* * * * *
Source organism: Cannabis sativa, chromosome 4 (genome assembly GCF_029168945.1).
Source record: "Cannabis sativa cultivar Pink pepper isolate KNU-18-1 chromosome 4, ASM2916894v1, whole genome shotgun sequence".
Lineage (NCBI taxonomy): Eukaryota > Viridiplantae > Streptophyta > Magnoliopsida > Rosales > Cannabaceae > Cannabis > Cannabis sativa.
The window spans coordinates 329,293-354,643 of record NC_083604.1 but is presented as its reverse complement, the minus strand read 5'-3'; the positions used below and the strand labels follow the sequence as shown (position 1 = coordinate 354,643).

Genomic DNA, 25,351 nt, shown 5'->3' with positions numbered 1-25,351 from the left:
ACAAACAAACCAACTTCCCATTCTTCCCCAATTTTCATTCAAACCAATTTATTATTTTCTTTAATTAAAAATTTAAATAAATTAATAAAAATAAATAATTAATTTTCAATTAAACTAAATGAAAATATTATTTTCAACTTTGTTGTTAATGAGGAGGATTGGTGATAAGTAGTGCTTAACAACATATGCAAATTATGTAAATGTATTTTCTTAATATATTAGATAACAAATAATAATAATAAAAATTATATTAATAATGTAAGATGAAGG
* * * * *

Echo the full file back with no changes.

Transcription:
Source organism: Cannabis sativa, chromosome 4 (genome assembly GCF_029168945.1).
Source record: "Cannabis sativa cultivar Pink pepper isolate KNU-18-1 chromosome 4, ASM2916894v1, whole genome shotgun sequence".
Lineage (NCBI taxonomy): Eukaryota > Viridiplantae > Streptophyta > Magnoliopsida > Rosales > Cannabaceae > Cannabis > Cannabis sativa.
The window spans coordinates 329,293-354,643 of record NC_083604.1 but is presented as its reverse complement, the minus strand read 5'-3'; the positions used below and the strand labels follow the sequence as shown (position 1 = coordinate 354,643).

Genomic DNA, 25,351 nt, shown 5'->3' with positions numbered 1-25,351 from the left:
ACAAACAAACCAACTTCCCATTCTTCCCCAATTTTCATTCAAACCAATTTATTATTTTCTTTAATTAAAAATTTAAATAAATTAATAAAAATAAATAATTAATTTTCAATTAAACTAAATGAAAATATTATTTTCAACTTTGTTGTTAATGAGGAGGATTGGTGATAAGTAGTGCTTAACAACATATGCAAATTATGTAAATGTATTTTCTTAATATATTAGATAACAAATAATAATAATAAAAATTATATTAATAATGTAAGATGAAGG